Breathlessness in chronic obstructive pulmonary disease (COPD) is often discordant with airway pathophysiology (“over-perception”). Pulmonary rehabilitation profoundly affects breathlessness, without influencing lung function. Learned associations influence brain mechanisms of sensory perception. We hypothesised that improvements in breathlessness with pulmonary rehabilitation may be explained by changing neural representations of learned associations.

In 31 patients with COPD, we tested how pulmonary rehabilitation altered the relationship between brain activity during a breathlessness-related word-cue task (using functional magnetic resonance imaging), and clinical and psychological measures of breathlessness.

Changes in ratings of breathlessness word cues positively correlated with changes in activity in the insula and anterior cingulate cortex. Changes in ratings of breathlessness-anxiety negatively correlated with activations in attention regulation and motor networks. Baseline activity in the insula, anterior cingulate cortex and prefrontal cortex correlated with improvements in breathlessness and breathlessness-anxiety.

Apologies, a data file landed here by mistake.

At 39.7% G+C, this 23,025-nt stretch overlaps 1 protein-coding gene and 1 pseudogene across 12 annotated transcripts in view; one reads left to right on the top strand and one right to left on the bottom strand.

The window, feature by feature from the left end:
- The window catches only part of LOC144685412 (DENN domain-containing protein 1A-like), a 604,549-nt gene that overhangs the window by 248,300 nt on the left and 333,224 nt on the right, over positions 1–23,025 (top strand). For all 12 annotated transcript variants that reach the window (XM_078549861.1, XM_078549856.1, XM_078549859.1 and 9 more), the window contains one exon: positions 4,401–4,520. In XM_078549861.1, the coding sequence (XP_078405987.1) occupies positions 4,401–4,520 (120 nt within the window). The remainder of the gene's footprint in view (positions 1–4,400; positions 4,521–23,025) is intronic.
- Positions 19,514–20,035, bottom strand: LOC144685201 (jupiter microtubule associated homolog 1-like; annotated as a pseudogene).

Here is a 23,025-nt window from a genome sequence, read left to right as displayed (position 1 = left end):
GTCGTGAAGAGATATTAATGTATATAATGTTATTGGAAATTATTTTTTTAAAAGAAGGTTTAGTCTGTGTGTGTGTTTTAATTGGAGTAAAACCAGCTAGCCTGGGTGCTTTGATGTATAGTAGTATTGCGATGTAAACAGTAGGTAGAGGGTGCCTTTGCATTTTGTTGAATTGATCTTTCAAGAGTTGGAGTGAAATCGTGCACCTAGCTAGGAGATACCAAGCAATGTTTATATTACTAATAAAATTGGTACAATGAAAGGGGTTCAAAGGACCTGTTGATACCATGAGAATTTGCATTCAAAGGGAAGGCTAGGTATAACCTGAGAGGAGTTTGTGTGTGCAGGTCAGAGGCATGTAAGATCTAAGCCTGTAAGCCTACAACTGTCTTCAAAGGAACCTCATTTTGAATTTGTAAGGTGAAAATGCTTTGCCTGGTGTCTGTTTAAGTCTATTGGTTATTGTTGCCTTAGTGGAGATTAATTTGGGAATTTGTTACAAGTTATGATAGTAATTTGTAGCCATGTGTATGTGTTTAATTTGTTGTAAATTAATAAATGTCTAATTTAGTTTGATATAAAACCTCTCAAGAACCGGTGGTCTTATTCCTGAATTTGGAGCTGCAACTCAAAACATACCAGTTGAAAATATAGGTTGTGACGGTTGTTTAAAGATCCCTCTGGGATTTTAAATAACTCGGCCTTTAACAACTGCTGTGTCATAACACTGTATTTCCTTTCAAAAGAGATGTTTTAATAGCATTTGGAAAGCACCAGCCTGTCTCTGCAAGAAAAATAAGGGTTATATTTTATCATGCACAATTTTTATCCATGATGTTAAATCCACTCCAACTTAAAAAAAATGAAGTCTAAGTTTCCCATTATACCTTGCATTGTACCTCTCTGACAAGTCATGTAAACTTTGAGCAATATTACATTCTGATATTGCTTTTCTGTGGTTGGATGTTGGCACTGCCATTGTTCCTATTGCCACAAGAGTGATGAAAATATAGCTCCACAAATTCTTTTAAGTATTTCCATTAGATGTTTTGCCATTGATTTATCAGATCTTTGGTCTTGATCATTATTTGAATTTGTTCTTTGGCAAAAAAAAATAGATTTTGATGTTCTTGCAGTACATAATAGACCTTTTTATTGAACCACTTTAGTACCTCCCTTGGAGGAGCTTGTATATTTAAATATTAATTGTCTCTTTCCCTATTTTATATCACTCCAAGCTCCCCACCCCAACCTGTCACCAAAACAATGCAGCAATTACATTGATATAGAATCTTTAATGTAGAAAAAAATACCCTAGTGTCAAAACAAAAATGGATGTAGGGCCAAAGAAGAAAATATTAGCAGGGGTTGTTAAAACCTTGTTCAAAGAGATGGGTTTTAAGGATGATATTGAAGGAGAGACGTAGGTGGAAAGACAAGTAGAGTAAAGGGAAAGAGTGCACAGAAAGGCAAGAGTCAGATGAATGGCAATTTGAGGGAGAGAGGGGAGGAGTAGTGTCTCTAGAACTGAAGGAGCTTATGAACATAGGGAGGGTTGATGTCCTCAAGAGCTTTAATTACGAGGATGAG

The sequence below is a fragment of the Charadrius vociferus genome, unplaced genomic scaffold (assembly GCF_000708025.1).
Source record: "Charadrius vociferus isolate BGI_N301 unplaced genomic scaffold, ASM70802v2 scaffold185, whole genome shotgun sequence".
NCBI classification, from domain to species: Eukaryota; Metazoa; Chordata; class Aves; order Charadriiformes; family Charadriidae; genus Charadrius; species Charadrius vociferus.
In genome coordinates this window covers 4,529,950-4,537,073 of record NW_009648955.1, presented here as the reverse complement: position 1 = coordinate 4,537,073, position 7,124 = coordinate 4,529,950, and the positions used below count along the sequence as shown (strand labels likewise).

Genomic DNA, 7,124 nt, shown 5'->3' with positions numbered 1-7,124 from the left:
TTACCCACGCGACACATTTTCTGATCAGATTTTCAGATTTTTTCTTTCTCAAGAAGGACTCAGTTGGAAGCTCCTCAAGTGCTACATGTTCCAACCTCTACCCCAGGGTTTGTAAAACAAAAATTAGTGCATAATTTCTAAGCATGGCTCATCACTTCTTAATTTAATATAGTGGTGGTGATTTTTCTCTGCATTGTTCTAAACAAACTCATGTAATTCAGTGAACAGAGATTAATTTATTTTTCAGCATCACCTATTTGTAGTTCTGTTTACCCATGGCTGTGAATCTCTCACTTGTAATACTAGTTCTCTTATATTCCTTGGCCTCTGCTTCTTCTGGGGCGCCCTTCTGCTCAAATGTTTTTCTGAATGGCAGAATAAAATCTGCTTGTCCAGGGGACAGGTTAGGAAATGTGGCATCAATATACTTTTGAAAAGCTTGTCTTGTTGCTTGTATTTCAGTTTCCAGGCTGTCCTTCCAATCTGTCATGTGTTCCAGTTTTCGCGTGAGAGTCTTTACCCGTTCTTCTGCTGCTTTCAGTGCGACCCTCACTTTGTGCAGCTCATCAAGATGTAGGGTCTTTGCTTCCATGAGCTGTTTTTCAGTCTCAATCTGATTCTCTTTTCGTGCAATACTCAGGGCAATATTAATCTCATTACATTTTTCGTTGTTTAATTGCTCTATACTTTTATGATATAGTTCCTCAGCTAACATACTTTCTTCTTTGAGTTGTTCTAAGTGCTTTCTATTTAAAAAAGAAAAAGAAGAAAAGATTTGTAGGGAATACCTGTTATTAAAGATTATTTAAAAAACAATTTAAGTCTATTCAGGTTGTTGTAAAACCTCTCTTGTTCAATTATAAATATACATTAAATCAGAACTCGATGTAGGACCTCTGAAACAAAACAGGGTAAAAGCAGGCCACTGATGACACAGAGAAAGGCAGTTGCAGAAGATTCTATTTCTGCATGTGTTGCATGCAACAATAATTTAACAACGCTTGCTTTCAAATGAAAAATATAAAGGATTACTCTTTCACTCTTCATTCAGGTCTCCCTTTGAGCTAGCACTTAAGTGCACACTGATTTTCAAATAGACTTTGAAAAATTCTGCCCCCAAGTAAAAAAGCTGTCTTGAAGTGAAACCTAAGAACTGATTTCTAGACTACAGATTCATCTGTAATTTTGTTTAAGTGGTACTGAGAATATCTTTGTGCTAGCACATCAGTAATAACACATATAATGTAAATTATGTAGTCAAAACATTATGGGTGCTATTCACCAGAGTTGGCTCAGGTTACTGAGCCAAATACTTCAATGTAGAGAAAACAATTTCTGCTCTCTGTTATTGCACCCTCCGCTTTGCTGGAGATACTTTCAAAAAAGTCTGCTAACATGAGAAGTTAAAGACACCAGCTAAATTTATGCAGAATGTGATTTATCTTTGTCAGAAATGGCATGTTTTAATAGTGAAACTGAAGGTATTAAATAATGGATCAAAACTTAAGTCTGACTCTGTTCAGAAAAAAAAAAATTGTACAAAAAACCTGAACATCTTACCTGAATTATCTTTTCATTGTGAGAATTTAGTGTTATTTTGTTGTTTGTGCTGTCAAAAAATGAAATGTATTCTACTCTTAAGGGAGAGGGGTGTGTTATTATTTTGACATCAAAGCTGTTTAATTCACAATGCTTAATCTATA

Pulmonary rehabilitation is associated with altered neural responses related to learned breathlessness associations, which can ultimately influence breathlessness perception. These findings highlight the importance of targeting learned associations within treatments for COPD, demonstrating how neuroimaging may contribute to patient stratification and more successful personalised therapy.